In 2002, Nestlé CEO Peter Brabeck-Letmathe, declared “Our biggest social responsibility on a global basis is job creation.”
But what happened under Brabeck’s reign as CEO (1997-2007) and continues today was a growth strategy for the world’s largest food company that systematically destroyed and degraded tens of thousands of jobs while Nestlé products filled the shelves of supermarkets, corner stores and street stalls around the world.
While a ruthless buying spree swallowed up local brands and created monopolies for its billion-dollar global brands, 80 factories were closed or sold-off – and more are slated to go.
“Growth” at Nestlé created billion-dollar profits and massive payouts to shareholders every three months (including top executives like Brabeck himself).
While sales have boomed, billions of dollars continue to be diverted to shareholders instead of investing this money in maintaining and creating decent jobs.
Nestlé workers have good reason to fear for the quality, stability and longevity the of their employment.
The famous Nestlé brands are increasingly made in the obscure factories of third-party contractors, raising questions about food safety and quality as well as the working conditions of the new generation of workers who produce, package, warehouse, transport and distribute Nestlé products.but are told they don’t work for Nestlé.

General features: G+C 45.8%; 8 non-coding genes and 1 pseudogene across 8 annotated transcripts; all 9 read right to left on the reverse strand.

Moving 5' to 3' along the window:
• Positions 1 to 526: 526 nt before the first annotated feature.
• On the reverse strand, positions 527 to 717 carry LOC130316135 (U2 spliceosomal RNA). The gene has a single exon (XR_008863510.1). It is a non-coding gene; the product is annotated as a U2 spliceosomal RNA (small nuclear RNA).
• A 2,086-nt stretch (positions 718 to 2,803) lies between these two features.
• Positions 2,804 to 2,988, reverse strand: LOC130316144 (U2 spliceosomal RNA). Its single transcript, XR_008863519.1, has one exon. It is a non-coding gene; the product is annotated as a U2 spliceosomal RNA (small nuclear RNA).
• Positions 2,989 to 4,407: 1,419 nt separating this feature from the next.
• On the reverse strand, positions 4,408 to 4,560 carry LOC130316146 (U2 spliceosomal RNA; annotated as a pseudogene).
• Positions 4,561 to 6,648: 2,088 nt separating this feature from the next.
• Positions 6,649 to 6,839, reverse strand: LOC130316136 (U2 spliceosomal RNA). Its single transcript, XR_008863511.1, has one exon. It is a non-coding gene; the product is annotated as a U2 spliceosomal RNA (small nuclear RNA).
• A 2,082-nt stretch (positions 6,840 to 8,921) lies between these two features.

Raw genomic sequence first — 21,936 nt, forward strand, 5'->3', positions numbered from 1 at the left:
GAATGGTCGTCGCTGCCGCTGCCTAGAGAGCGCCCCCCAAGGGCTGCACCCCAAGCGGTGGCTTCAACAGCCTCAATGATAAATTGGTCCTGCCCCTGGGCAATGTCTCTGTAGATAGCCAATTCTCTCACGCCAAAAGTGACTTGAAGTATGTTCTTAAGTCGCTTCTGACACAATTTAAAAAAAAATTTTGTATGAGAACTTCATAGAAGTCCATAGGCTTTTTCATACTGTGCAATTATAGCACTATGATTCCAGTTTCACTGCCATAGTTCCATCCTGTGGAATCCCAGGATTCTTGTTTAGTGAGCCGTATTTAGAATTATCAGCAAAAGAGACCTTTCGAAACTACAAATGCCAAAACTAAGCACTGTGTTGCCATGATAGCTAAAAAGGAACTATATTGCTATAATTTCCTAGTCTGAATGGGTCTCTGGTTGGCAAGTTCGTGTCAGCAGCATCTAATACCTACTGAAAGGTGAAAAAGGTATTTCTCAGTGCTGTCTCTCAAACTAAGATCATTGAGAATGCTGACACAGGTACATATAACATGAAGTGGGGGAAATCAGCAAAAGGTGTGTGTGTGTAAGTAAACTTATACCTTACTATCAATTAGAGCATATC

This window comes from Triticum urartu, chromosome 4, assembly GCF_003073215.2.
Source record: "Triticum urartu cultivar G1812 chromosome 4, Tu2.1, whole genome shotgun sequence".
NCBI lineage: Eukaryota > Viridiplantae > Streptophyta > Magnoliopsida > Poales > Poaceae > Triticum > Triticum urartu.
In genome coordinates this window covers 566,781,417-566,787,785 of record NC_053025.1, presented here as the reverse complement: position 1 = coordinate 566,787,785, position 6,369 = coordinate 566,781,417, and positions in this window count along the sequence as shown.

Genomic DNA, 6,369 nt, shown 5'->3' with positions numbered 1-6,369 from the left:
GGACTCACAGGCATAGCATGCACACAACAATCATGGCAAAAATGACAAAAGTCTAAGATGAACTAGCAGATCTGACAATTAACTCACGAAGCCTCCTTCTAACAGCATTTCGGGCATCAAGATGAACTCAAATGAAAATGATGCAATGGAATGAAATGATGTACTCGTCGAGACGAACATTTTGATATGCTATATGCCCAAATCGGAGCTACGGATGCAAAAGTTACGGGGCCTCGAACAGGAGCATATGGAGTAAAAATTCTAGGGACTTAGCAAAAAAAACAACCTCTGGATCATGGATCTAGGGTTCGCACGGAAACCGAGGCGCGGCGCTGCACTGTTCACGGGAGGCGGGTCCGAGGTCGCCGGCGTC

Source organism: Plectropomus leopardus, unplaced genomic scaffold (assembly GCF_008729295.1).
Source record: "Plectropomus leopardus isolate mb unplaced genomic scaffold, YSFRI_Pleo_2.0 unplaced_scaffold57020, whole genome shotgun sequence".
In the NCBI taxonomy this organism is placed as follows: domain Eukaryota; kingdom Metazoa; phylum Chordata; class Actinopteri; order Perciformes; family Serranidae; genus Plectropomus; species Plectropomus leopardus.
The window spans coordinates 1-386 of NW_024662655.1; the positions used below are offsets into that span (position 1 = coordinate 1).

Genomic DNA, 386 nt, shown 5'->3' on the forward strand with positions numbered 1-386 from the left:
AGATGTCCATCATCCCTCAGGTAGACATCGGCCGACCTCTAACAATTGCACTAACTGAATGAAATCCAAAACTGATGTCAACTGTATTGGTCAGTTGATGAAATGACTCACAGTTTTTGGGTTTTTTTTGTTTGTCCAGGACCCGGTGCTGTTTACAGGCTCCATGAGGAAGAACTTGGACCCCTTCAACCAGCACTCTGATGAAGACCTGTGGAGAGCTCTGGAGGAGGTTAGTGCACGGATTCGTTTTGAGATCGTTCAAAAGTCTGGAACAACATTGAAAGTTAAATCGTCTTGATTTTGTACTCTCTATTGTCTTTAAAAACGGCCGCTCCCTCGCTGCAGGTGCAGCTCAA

Nestlé workers around the world are under attack from an abusive system of outsourcing, casualization, “temporary” hiring and “co-packing” which is steadily eliminating the use of permanent employment contracts.
Where a unionized worker once made Nestlé products while earning relatively good pay under decent working conditions, there now stands a casual worker employed by a labour hiring agency – with lower wages, no benefits, no health insurance, no right to join a union of Nestlé workers and no idea where she’ll be working next month or even next week.
Nestlé and the business press never tire of relating how Brabeck began his career in Nestlé as an ice cream truck driver and worked his way up the ladder.
If he delivered Nestlé products today, instead of working for Nestlé he’d probably be employed by a third-party contractor, a labour hire agency, or be “self-employed” and driving his own truck, paying the health insurance and pension contributions Nestlé formerly covered.
For thousands of past, present and future Nestlé workers around the world, its: Good food – good life – goodbye to decent work.”